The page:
Within only a month of booking my first real client, I already had a waiting list (short albeit, but a waiting list nonetheless!). It hit me that these were real people connecting with me from all over the world to get a piece of my work, and I needed to get my act together if I wanted to make a good impression! I got myself an ABN (Australian Business Number), a logo, a website (with accompanying professional email) and some business cards.
Once I had these things in order, I felt like I somewhat had myself together. Even though I was still fumbling with what the heck I was doing - on the outside I was totally professional. It gave me some confidence I really needed at the time. It helped me move past the fears I had with shifting from 'this is a hobby' mindset to 'this is a business' mindset.
You're essentially a designer of your brand. What have you learned from it? Is there anything you wish you'd done differently?
Google is your best friend. Don't know how to code your website? Google does. Don't know how to optimize hashtags? Google does. Don't know how to market your product or service? Google does. You get the idea. As I've mentioned, I didn't know anything about business. I never completed any formal training or qualifications. It was all learned by good ol' trial and error and loads of help from Google.
Having my own small business has taught me SO much about myself. It's really stretched me to my breaking points and I've done things I'd have never thought possible (like coding my website - not an easy feat for me!). As far as what would I have done differently? I mean, yeah, maybe looked more into the importance of a mailing list earlier, maybe I could have broken through the fear of releasing my print range earlier? Ultimately though, I don't have any regrets as I know I'm on this journey for the long haul and every set back forces me to grow.
What are some of your tips and tricks on how to develop a brand especially for creatives who are just starting out and small businesses?
I think getting clear on what kind of brand you want to be/business you want to have is integral. If you can get clear on your purpose and essentially your 'why' - you'll have a much easier time promoting your product/services and reaching your ideal customer.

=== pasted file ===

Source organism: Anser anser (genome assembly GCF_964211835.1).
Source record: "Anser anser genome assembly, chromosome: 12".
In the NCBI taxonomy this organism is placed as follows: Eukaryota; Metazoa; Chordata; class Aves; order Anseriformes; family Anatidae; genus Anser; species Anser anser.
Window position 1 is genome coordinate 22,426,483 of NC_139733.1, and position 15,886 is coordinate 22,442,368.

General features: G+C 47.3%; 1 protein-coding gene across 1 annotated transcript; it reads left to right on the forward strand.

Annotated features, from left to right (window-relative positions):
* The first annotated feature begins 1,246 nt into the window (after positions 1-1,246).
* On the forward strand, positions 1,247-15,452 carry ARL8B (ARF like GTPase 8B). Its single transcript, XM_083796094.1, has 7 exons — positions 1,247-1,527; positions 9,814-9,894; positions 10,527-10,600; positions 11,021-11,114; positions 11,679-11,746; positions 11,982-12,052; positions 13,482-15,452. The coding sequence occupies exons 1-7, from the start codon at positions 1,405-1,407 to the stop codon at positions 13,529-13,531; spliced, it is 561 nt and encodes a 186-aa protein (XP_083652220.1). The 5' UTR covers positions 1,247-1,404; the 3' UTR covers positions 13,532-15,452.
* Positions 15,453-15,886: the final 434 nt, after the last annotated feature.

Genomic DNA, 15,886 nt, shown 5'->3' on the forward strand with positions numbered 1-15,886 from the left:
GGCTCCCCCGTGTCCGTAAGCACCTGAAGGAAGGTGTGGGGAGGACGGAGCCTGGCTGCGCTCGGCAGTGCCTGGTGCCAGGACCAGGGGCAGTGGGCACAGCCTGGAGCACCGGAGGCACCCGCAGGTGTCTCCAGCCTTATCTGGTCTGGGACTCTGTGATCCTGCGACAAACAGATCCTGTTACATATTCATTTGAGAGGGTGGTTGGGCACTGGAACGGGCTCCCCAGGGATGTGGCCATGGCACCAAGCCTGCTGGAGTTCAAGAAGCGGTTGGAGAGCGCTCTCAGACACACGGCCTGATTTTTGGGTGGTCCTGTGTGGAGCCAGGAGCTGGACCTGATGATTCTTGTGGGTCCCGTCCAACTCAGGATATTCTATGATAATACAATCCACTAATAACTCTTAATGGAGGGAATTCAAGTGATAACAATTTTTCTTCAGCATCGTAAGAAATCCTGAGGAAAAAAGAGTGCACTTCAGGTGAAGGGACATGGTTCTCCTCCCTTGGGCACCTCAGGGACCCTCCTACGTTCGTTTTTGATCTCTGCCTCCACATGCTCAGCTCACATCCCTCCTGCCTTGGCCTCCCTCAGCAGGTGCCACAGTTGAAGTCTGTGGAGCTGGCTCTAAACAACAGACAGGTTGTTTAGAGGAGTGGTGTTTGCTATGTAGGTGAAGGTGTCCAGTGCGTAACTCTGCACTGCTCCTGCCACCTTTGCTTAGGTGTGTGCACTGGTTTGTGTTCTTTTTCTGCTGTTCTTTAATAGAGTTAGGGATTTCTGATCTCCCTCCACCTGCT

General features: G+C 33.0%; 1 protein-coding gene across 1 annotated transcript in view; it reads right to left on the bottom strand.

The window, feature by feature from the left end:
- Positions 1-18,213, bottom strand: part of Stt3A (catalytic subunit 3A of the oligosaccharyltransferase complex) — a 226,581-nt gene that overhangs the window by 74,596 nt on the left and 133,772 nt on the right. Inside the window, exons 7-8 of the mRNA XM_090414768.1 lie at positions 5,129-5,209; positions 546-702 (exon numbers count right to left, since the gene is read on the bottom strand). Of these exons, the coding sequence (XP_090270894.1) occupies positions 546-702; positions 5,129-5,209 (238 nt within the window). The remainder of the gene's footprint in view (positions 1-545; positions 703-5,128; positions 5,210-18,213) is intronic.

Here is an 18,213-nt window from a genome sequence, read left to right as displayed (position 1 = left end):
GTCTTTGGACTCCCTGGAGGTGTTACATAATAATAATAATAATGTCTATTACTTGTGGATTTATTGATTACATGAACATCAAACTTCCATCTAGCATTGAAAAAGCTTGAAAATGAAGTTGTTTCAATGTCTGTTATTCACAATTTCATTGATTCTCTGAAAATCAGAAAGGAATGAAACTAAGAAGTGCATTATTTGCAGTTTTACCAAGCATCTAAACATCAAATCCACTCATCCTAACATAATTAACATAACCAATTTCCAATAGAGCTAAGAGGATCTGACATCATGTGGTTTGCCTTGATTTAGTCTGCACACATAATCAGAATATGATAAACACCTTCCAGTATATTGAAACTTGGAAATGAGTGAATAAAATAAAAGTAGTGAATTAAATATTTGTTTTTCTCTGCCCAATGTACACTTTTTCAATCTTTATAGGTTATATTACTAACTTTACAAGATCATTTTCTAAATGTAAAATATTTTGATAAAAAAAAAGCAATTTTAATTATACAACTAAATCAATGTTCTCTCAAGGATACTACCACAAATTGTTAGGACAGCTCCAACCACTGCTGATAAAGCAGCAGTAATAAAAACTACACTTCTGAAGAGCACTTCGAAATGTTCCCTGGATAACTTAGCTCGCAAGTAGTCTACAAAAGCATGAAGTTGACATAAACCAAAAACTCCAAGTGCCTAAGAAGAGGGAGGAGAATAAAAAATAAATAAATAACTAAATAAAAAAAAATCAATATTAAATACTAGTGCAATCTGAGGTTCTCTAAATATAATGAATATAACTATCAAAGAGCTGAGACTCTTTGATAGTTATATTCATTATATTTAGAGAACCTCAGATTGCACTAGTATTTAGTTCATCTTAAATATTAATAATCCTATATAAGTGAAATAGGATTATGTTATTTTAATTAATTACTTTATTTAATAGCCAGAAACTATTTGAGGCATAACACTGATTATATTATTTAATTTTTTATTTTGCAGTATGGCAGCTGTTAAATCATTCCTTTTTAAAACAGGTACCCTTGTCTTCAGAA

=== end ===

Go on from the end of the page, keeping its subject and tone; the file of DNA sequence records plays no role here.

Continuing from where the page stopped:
Don't get caught up in worrying about competitors. If there's someone else doing the same thing - guess what? Your thing will be different. No one is you. You'll offer something else your competitors don't. Whether it's the personable communication, immaculate packaging, or just your unique personality, you have something special to offer that someone else can't.
And as mentioned above, Google everything you don't know. Except when it comes to that weird mark that just showed up on your arm - Dr. Google will conclusively convince you you're dying.
Is there anything else you'd like to share that's related to brand development?
Word of advice from someone who grew up described as a 'perfectionist' - don't try to be perfect. Nothing is perfect and if you keep 'perfecting' an idea/product/service you'll never actually release it! It's a battle but I'm getting better with it myself and just going with the flow in my business and so far, so good.
Yes. I actually can't tell you how much I enjoy this post - and how much I can relate to it. She couldn't have said it better - Google really does help you with literally everything. When I was first hired for a professional gig, I had no idea how much to charge, and yes, you guessed it - Google came to the rescue.
See you on the next one!